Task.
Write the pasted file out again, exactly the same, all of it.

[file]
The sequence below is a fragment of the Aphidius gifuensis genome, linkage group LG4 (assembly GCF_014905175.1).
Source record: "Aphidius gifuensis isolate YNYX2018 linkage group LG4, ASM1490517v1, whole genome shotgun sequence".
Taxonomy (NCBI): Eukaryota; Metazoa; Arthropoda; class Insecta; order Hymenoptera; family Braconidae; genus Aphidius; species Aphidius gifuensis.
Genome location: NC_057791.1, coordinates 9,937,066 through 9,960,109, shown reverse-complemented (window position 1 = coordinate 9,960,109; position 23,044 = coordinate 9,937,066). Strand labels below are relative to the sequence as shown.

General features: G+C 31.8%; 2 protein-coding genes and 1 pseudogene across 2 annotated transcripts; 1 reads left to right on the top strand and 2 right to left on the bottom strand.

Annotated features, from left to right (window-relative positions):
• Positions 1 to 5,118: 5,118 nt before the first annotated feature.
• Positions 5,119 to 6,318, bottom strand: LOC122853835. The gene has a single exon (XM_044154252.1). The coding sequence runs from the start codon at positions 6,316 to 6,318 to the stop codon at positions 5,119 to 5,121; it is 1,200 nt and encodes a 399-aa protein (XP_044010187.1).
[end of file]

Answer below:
The sequence below is a fragment of the Aphidius gifuensis genome, linkage group LG4 (assembly GCF_014905175.1).
Source record: "Aphidius gifuensis isolate YNYX2018 linkage group LG4, ASM1490517v1, whole genome shotgun sequence".
Taxonomy (NCBI): Eukaryota; Metazoa; Arthropoda; class Insecta; order Hymenoptera; family Braconidae; genus Aphidius; species Aphidius gifuensis.
Genome location: NC_057791.1, coordinates 9,937,066 through 9,960,109, shown reverse-complemented (window position 1 = coordinate 9,960,109; position 23,044 = coordinate 9,937,066). Strand labels below are relative to the sequence as shown.

General features: G+C 31.8%; 2 protein-coding genes and 1 pseudogene across 2 annotated transcripts; 1 reads left to right on the top strand and 2 right to left on the bottom strand.

Annotated features, from left to right (window-relative positions):
• Positions 1 to 5,118: 5,118 nt before the first annotated feature.
• Positions 5,119 to 6,318, bottom strand: LOC122853835. The gene has a single exon (XM_044154252.1). The coding sequence runs from the start codon at positions 6,316 to 6,318 to the stop codon at positions 5,119 to 5,121; it is 1,200 nt and encodes a 399-aa protein (XP_044010187.1).